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The Great Train Robbery (1978)

The First Great Train Robbery (original title)
In Victorian England, a master criminal makes elaborate plans to steal a shipment of gold from a moving train.

Director:

Michael Crichton

Writers:

Michael Crichton (screenplay by), Michael Crichton (based on his novel)

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ON DISC
1 win & 1 nomination. See more awards »

Photos

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Cast

Cast overview, first billed only:
Sean Connery ... Pierce
Donald Sutherland ... Agar
Lesley-Anne Down ... Miriam
Alan Webb Alan Webb ... Trent
Malcolm Terris ... Fowler
Robert Lang ... Sharp
Michael Elphick ... Burgess
Wayne Sleep Wayne Sleep ... Clean Willy
Pamela Salem ... Emily Trent
Gabrielle Lloyd ... Elizabeth Trent
George Downing George Downing ... Barlow
James Cossins ... Harranby
John Bett John Bett ... McPherson
Peter Benson ... Station Despatcher
Janine Duvitski Janine Duvitski ... Maggie
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Storyline

Sutherland and Connery wish to rob a moving train's safe in Victorian England. They need wax impressions of keys, coffins, dead cats, and a great deal of planning in order to pull it off. Written by John Vogel <jlvogel@comcast.net>

Plot Summary | Add Synopsis

Taglines:

Never have so few taken so much from so many.


Certificate:

PG | See all certifications »

Parents Guide:

View content advisory »
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Details

Official Sites:

MGM

Country:

UK

Language:

English

Release Date:

2 February 1979 (USA) See more »

Also Known As:

The Great Train Robbery See more »

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Box Office

Budget:

$6,000,000 (estimated)

Opening Weekend USA:

$391,942, 4 February 1979, Limited Release

Gross USA:

$13,027,857
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Company Credits

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Technical Specs

Runtime:

Sound Mix:

Dolby | Dolby (as Dolby Sound)

Color:

Black and White (sepia colour) (opening sequence) (closing sequence)| Color (Technicolor)

Aspect Ratio:

1.85 : 1
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Did You Know?

Trivia

The large banner seen at the Hyde Park, London festivities read: "Crystal Palace Sydenham 2nd June Horticultural Fete Judging of 39 Classes of Plants". See more »

Goofs

During the 'raid' on the brothel and in some other scenes, two-tone police whistles are blown. These whistles were not in use by British police forces until the 1870s. Constables in 1855 used a type of football rattle to call for assistance. See more »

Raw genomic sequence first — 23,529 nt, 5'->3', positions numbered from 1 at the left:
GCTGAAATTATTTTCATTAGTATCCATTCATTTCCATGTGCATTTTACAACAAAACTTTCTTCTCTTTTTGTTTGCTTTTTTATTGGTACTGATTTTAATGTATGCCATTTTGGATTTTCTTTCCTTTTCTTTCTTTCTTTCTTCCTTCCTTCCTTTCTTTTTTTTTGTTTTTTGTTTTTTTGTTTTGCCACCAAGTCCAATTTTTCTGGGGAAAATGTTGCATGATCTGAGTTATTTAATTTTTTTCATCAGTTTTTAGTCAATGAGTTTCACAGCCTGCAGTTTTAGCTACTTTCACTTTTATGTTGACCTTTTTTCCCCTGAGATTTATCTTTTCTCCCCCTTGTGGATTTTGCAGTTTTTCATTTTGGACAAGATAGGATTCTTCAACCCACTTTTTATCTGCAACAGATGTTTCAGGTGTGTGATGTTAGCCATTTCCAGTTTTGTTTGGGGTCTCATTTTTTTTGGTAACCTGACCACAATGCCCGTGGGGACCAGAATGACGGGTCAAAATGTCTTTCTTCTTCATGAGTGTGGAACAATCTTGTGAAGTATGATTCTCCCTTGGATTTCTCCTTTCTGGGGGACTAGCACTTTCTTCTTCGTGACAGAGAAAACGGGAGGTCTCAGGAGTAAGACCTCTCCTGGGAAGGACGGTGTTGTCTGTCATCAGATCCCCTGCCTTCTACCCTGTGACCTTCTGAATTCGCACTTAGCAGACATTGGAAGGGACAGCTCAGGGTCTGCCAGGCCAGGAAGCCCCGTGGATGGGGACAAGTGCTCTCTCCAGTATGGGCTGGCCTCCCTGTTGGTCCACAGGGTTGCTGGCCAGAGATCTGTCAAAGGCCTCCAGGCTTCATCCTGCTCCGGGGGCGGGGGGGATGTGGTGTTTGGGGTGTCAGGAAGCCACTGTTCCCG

Quotes

[first lines]
Edward Pierce: [narration] In the year 1855, England and France were at war with Russia in the Crimea. The English troops were paid in gold. Once a month, twenty-five thousand pounds in gold was loaded into strongboxes inside the London bank of Huddleston and Bradford and taken by trusted armed guards to the railway station. The convoy followed no fixed route or timetable. At the station, the gold was loaded into the luggage van of the Folkestone train for shipment to the coast and from there to ...
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Alternate Versions

Under the terms of the Cinematograph Films (Animals) Act 1937 all UK versions of the film are cut by 32 secs with edits to a scene where a dog hunts and kills rats in a show arena ('ratting'). See more »

Connections

Referenced in A Stranger in the Kingdom (1999) See more »

Soundtracks

Sonata in D major K.448 for two pianos, 3rd movement
Written by Wolfgang Amadeus Mozart
Played by as a piano duet
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Frequently Asked Questions

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User Reviews

Good movie, gives a good impression of Victorian England as well as being suspenseful
20 February 1999 | by YgraineSee all my reviews

Some people say that Crichton's books do not make for good movies. In this case it is not so. Crichton became fascinated with Victorian England, and was able to educate the public in a very useful way as well as write a suspenseful story. The movies does not really educate in the same way, unless you rent the DVD and listen to the director's comments. But the movie gives a very authentic feeling of Victorian England and has good pacing for the suspense aspect of it. I love movies based on true stories, and this one is one of them. We know all about exactly how it was done because the main character was caught, told the court everything, and then audaciously escaped! One really important thing that Crichton says: the great majority of crimes are never solved. Something to chew on.


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